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Why the God-man? (2)


R.C.Sproul draws three circles illustrating the separation between God and man that made a substitutionary atonement by a God-man necessary. The first circle represented the character of man. Sproul continues:

   Imagine a second circle, just like the one we had for man, to represent the character of God. How many blemishes would we see in this circle? Absolutely none. We are totally depraved, but God is absolutely holy. In fact, He is too holy to even look at iniquity. He is perfectly just.
   Here, then, is the crux of the problem: how can an unjust person stand in the presence of God? Or, to put the question another way, how can an unjust person be made just, or justified? Can he start all over again? No. Once a person commits one sin, it is impossible for him ever to be perfect, because he’s lost his perfection with his initial sin. Can he pay the penalty for his sin? No—unless he wishes to spend an eternity in hell. Can God simply overlook the sin? No. If God did that, He would sacrifice His justice.
   Therefore, if man is to be made just, God’s justice must be satisfied. Someone must be able to pay te penalty for man’s sin. It must be a member of the offending party, the human race, but it must be one who has never fallen into the inescapable imperfection of sin. Given these requirements, no man could qualify. However, God Himself could. For this reason, God the Son came into the world and took on humanity. As the author of Hebrews says, “He had to be made like His brethren . . .” (Heb. 2:17a, emphasis added).

—R. C. Sproul, The Truth of the Cross (Reformation Trust, 2007), 90–91.


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6 Comments:


#1 || 08·09·26··10:31 || Daniel

It must be a member of the offending party, the human race, but it must be one who has never fallen into the inescapable imperfection of sin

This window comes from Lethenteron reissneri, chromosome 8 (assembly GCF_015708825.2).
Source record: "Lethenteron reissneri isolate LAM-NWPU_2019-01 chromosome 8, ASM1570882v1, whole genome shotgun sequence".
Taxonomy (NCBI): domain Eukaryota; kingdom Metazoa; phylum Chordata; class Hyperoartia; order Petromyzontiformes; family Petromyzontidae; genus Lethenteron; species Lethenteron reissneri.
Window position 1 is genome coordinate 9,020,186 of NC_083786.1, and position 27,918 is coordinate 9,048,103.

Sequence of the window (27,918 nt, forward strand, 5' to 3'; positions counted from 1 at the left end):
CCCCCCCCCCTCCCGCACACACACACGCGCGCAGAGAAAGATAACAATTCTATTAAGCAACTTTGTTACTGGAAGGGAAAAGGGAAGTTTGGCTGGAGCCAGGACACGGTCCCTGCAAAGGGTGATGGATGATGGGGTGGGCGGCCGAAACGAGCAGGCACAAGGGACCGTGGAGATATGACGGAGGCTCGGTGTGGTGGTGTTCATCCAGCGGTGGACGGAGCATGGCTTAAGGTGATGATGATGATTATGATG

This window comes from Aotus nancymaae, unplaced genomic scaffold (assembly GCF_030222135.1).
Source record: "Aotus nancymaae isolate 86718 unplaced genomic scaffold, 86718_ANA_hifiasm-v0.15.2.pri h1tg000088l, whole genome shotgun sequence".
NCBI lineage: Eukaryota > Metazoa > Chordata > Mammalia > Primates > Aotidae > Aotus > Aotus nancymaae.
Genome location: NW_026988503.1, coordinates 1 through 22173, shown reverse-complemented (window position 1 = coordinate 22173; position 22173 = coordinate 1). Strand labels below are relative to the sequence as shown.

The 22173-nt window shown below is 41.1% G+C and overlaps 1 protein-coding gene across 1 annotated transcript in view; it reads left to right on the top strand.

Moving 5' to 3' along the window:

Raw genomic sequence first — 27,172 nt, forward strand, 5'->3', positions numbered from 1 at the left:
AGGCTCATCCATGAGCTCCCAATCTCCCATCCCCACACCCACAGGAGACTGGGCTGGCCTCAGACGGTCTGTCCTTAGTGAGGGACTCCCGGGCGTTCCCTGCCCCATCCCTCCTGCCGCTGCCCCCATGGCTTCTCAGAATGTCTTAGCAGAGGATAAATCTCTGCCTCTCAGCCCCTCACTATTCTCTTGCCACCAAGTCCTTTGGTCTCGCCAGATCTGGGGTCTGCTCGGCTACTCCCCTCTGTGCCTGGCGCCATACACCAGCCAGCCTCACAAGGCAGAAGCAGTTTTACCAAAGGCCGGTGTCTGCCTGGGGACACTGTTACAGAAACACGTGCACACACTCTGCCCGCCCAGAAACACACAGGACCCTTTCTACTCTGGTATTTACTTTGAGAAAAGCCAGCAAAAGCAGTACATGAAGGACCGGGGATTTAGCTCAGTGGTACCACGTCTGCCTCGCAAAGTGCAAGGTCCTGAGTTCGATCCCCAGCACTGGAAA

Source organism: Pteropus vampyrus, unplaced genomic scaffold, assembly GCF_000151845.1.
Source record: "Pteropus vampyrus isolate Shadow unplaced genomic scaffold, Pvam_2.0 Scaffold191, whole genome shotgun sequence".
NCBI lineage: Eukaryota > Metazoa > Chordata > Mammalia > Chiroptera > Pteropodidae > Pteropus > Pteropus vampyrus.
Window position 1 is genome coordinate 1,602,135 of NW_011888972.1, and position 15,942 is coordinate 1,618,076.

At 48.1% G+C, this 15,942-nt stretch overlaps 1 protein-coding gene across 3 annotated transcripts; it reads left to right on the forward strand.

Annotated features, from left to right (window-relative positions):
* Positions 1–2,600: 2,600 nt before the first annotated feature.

I think that is the crux of the substitutionary model - that God has to punish someone, and the someone has to be representative. It is all very consistent, though it has a righteous God defending His righteousness by punishing an innocent "substitute" - which, even though the substitute is willing, is a problematic pill to swallow. I think the substitutionary model errs in emphasizing substitution over union, and it is perhaps the main reason why so few seem able to grasp the atonement.

Either that or I am way, way, wrong.


#2 || 08·09·27··06:07 || David

Daniel, there may be something to that. I’m trying to think of what I’ve read on the atonement that said much about union, and I can’t remember anything.


#3 || 08·09·30··15:32 || Daniel

David, I think the architects of the substitutionary atonement model (SAM) rightly concluded that God cannot remain just and at the same time spare justice, that is, God cannot spare any sinner the just consequences of his or her sin if in fact [1] the punishment is just, and [2] God is just.

It stands to reason that if the punishment is unjust, or God is unjust, then punishment is arbitrary.

Likewise, if God is just, and the punishment just - then a just God is not only obliged to punish sin, but even defined by his punishing of sin.

Thus we have a dilemma - how can a just God excuse a guilty sinner?

While the SAM rightly identifies why God must punish sin, it presents the solution in terms of an impersonal debt and that gets problematic. Can the satisfaction of justice really be likened to the satisfying of a debt? If I stole $10,000 from you - I will have put you out by $10,000. If someone else comes and pays that $10,000, your loss will have been reimbursed - but will that satisfy justice?